I am an avid fan of camp and kitsch so it is with a somewhat heavy heart that I feel compelled to note the underlying ideological failure of the kitschiest moment of my time in Ireland spent outside a Carroll’s. Unfortunately, the St. Patrick’s Day parade in Dublin is not a lovable affront to good taste. Instead it is the clearest example that Ireland, like other colonized nations, has been drawn into the orbit of the neo-imperial trappings of the United States.
To a large extent Irish identity in the United States has been subsumed into whiteness, and has been reconstituted as just another slightly different brand of the same destructive product. As I’ve often interacted with that identity, both in my own negligible roots and in the larger context of the United States, it’s often been as farce because the power exercised by the harmful hegemonic racial impact of whiteness is fundamentally farcical, a pretense of history and “culture” thinly draped over the naked exercise of power.
Actually being in Ireland has given me an opportunity to understand Irishness not simply as a cynical exercise in branding, but as an existing rich identity with meaningful cultural expression. That in turn has pushed me to remember that whiteness is a historically contingent structure that we can seek to deconstruct just as it has been constructed. The reality of Irish identity in Ireland demonstrates that the common artificiality of Irish identity in America is neither inevitable not immutable. I’ve greatly appreciated that part of my time here in Maynooth in my coursework, personal relationships, and professional experiences.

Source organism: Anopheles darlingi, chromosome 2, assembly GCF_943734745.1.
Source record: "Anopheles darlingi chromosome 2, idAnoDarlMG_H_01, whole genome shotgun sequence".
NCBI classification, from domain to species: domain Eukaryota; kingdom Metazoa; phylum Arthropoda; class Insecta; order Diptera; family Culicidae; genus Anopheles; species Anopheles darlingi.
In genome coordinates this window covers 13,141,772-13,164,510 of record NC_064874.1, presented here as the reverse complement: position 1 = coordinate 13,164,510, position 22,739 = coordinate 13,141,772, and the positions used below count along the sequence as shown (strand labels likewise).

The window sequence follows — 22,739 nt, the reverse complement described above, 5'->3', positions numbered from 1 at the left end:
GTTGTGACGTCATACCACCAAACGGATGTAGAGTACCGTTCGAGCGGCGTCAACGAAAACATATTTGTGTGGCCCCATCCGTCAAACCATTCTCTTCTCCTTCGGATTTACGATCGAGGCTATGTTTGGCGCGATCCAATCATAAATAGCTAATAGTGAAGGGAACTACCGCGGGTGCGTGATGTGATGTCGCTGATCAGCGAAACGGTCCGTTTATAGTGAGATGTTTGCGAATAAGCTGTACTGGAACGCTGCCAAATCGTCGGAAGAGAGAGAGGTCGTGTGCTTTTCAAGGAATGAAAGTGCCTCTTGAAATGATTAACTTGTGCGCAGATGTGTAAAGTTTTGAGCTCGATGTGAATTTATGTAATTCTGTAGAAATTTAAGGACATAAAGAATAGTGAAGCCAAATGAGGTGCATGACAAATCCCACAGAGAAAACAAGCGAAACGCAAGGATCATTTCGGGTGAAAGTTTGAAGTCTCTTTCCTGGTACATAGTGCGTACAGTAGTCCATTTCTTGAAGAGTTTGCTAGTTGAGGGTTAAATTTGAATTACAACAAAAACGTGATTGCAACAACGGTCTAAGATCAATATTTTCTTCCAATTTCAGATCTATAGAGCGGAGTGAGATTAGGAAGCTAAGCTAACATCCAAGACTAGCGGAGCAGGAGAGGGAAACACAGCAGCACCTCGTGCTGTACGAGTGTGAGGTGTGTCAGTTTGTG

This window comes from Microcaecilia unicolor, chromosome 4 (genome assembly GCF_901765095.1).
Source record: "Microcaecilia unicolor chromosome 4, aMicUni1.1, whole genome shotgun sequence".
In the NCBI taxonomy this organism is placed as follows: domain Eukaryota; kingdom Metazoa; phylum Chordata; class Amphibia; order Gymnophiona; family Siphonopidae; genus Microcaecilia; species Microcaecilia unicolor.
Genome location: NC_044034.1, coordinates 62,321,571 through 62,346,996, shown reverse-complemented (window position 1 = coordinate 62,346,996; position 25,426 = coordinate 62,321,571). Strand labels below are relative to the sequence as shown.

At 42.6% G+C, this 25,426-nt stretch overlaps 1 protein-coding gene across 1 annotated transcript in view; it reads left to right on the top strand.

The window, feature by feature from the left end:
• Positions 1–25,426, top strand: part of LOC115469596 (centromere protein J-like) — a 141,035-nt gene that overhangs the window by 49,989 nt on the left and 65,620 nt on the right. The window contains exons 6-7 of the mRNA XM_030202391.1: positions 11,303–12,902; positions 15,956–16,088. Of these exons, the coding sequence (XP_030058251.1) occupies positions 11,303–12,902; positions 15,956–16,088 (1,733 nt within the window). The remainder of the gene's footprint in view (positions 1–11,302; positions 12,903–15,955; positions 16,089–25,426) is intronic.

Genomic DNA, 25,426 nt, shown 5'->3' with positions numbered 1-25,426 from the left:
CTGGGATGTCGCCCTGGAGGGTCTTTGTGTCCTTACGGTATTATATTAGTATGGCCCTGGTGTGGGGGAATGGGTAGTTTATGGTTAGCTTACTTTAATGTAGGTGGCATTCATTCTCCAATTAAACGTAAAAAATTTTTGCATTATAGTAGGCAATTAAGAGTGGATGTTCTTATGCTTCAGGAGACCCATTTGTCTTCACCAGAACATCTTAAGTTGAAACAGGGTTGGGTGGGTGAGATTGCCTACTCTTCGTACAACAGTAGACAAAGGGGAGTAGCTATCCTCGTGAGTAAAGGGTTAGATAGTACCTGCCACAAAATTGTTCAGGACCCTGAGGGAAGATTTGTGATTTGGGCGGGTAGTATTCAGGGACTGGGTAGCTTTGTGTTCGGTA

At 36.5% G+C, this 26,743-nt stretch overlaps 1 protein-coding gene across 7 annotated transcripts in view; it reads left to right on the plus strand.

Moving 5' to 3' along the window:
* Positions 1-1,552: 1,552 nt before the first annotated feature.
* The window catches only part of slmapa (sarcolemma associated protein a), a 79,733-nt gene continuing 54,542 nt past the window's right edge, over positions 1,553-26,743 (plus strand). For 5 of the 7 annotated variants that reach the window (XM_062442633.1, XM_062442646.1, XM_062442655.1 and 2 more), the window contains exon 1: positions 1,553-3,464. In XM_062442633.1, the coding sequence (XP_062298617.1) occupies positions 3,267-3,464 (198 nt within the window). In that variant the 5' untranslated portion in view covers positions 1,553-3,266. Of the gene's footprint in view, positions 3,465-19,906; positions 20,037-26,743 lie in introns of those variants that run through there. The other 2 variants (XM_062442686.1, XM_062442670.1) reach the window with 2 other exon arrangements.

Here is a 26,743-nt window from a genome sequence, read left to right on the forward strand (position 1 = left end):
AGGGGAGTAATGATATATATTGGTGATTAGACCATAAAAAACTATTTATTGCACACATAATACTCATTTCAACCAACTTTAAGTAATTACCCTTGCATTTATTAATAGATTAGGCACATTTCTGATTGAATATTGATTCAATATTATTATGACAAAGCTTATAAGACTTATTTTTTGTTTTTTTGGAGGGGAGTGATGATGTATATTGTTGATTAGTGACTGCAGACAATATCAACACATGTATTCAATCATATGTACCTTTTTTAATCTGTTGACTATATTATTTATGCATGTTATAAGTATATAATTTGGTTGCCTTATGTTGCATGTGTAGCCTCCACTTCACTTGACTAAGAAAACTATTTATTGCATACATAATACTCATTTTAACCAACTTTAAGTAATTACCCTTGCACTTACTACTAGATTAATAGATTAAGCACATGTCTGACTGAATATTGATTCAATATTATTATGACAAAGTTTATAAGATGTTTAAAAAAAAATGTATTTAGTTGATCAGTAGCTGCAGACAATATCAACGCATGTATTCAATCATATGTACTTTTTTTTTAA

However, American understandings of Irishness are certainly not absent from Ireland, from the Paddy Wagons that traverse the island to any establishment within spitting distance of Temple Bar. This invasion of American sensibilities, which I now know reach their peak on St. Paddy’s day, is malignant not because it threatens some imagined singular “authentic” Irishness, but because it is not about Irishness at all. It is about claiming space for laundering the legacies of white power, of white supremacy. This paddywhackery is harmful not because it seeks to exclude Irish people, as paddywhackery did in the past, but because it seeks to include them and recreate the exact commodified whiteness here as exists in the US. Perhaps my most valuable role as a Mitchell is helping Americans understand where we don’t belong, even here in Ireland.
No matter where we go as Americans we bring America with us, and as a result we change the spaces we are in. Global hierarchies of power do not stop at coast of the Emerald Isle, even after a year, and they do not disappear just because we have forgotten them. It is certainly to his credit that St. Paddy exorcised Ireland’s metaphorical serpents, but it seems he might have made space something for something much worse; me with a shamrock sticker on my nose. But at least there are no snakes!